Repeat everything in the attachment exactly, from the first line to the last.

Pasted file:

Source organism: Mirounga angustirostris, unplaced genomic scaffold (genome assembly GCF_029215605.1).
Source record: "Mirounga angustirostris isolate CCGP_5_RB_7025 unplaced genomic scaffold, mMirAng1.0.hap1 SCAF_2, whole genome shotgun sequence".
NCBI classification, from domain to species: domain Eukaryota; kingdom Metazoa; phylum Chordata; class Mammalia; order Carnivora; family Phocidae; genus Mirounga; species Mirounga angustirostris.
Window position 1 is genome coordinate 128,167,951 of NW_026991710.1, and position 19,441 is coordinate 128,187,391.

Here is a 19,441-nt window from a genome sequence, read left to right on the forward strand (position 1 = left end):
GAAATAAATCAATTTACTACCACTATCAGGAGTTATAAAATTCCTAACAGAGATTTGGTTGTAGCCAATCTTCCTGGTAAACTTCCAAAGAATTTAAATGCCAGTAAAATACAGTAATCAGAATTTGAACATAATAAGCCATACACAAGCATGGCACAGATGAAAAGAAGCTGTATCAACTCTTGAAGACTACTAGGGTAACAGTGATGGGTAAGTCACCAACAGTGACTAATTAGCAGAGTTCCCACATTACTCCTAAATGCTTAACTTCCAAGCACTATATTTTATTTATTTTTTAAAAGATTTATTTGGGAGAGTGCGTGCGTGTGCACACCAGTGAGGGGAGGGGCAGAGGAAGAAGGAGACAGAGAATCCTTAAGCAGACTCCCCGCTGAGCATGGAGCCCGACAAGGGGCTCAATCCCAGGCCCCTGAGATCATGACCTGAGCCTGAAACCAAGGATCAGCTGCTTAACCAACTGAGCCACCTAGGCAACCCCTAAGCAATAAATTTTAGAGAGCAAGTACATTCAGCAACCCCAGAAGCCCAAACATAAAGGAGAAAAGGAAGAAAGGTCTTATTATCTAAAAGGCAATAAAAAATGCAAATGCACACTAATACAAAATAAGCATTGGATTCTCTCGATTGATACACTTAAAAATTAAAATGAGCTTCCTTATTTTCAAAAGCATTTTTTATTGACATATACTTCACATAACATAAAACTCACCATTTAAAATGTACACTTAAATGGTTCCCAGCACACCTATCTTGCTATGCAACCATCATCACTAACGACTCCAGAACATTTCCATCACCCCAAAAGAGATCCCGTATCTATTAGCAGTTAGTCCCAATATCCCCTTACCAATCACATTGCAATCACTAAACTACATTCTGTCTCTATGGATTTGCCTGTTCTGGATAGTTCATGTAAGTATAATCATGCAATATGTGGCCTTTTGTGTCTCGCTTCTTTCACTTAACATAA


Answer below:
Source organism: Mirounga angustirostris, unplaced genomic scaffold (genome assembly GCF_029215605.1).
Source record: "Mirounga angustirostris isolate CCGP_5_RB_7025 unplaced genomic scaffold, mMirAng1.0.hap1 SCAF_2, whole genome shotgun sequence".
NCBI classification, from domain to species: domain Eukaryota; kingdom Metazoa; phylum Chordata; class Mammalia; order Carnivora; family Phocidae; genus Mirounga; species Mirounga angustirostris.
Window position 1 is genome coordinate 128,167,951 of NW_026991710.1, and position 19,441 is coordinate 128,187,391.

Here is a 19,441-nt window from a genome sequence, read left to right on the forward strand (position 1 = left end):
GAAATAAATCAATTTACTACCACTATCAGGAGTTATAAAATTCCTAACAGAGATTTGGTTGTAGCCAATCTTCCTGGTAAACTTCCAAAGAATTTAAATGCCAGTAAAATACAGTAATCAGAATTTGAACATAATAAGCCATACACAAGCATGGCACAGATGAAAAGAAGCTGTATCAACTCTTGAAGACTACTAGGGTAACAGTGATGGGTAAGTCACCAACAGTGACTAATTAGCAGAGTTCCCACATTACTCCTAAATGCTTAACTTCCAAGCACTATATTTTATTTATTTTTTAAAAGATTTATTTGGGAGAGTGCGTGCGTGTGCACACCAGTGAGGGGAGGGGCAGAGGAAGAAGGAGACAGAGAATCCTTAAGCAGACTCCCCGCTGAGCATGGAGCCCGACAAGGGGCTCAATCCCAGGCCCCTGAGATCATGACCTGAGCCTGAAACCAAGGATCAGCTGCTTAACCAACTGAGCCACCTAGGCAACCCCTAAGCAATAAATTTTAGAGAGCAAGTACATTCAGCAACCCCAGAAGCCCAAACATAAAGGAGAAAAGGAAGAAAGGTCTTATTATCTAAAAGGCAATAAAAAATGCAAATGCACACTAATACAAAATAAGCATTGGATTCTCTCGATTGATACACTTAAAAATTAAAATGAGCTTCCTTATTTTCAAAAGCATTTTTTATTGACATATACTTCACATAACATAAAACTCACCATTTAAAATGTACACTTAAATGGTTCCCAGCACACCTATCTTGCTATGCAACCATCATCACTAACGACTCCAGAACATTTCCATCACCCCAAAAGAGATCCCGTATCTATTAGCAGTTAGTCCCAATATCCCCTTACCAATCACATTGCAATCACTAAACTACATTCTGTCTCTATGGATTTGCCTGTTCTGGATAGTTCATGTAAGTATAATCATGCAATATGTGGCCTTTTGTGTCTCGCTTCTTTCACTTAACATAA